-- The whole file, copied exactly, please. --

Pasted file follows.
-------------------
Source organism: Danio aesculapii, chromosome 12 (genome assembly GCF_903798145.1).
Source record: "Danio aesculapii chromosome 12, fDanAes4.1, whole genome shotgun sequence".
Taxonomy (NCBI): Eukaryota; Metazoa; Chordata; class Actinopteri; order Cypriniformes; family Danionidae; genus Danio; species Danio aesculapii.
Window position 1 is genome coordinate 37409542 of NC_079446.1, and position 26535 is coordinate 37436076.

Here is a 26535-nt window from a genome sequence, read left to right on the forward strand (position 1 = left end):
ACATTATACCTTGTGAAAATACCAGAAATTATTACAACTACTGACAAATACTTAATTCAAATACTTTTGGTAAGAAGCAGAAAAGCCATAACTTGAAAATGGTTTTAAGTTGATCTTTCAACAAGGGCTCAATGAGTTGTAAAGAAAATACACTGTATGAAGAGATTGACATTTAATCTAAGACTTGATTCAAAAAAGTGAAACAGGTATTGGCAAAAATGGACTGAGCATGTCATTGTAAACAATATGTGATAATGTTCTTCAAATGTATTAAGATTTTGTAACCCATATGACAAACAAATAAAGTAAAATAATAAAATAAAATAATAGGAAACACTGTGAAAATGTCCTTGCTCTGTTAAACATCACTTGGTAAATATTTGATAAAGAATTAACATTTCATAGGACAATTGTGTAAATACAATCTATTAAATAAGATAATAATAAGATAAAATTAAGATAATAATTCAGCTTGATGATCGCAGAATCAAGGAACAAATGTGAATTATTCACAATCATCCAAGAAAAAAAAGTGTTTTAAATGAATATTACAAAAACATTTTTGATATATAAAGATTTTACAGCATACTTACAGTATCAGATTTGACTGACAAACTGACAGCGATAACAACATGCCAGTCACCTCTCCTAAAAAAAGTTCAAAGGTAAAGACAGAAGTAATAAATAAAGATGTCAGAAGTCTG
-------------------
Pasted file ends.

Source organism: Danio aesculapii, chromosome 12 (genome assembly GCF_903798145.1).
Source record: "Danio aesculapii chromosome 12, fDanAes4.1, whole genome shotgun sequence".
Taxonomy (NCBI): Eukaryota; Metazoa; Chordata; class Actinopteri; order Cypriniformes; family Danionidae; genus Danio; species Danio aesculapii.
Window position 1 is genome coordinate 37409542 of NC_079446.1, and position 26535 is coordinate 37436076.

Here is a 26535-nt window from a genome sequence, read left to right on the forward strand (position 1 = left end):
ACATTATACCTTGTGAAAATACCAGAAATTATTACAACTACTGACAAATACTTAATTCAAATACTTTTGGTAAGAAGCAGAAAAGCCATAACTTGAAAATGGTTTTAAGTTGATCTTTCAACAAGGGCTCAATGAGTTGTAAAGAAAATACACTGTATGAAGAGATTGACATTTAATCTAAGACTTGATTCAAAAAAGTGAAACAGGTATTGGCAAAAATGGACTGAGCATGTCATTGTAAACAATATGTGATAATGTTCTTCAAATGTATTAAGATTTTGTAACCCATATGACAAACAAATAAAGTAAAATAATAAAATAAAATAATAGGAAACACTGTGAAAATGTCCTTGCTCTGTTAAACATCACTTGGTAAATATTTGATAAAGAATTAACATTTCATAGGACAATTGTGTAAATACAATCTATTAAATAAGATAATAATAAGATAAAATTAAGATAATAATTCAGCTTGATGATCGCAGAATCAAGGAACAAATGTGAATTATTCACAATCATCCAAGAAAAAAAAGTGTTTTAAATGAATATTACAAAAACATTTTTGATATATAAAGATTTTACAGCATACTTACAGTATCAGATTTGACTGACAAACTGACAGCGATAACAACATGCCAGTCACCTCTCCTAAAAAAAGTTCAAAGGTAAAGACAGAAGTAATAAATAAAGATGTCAGAAGTCTG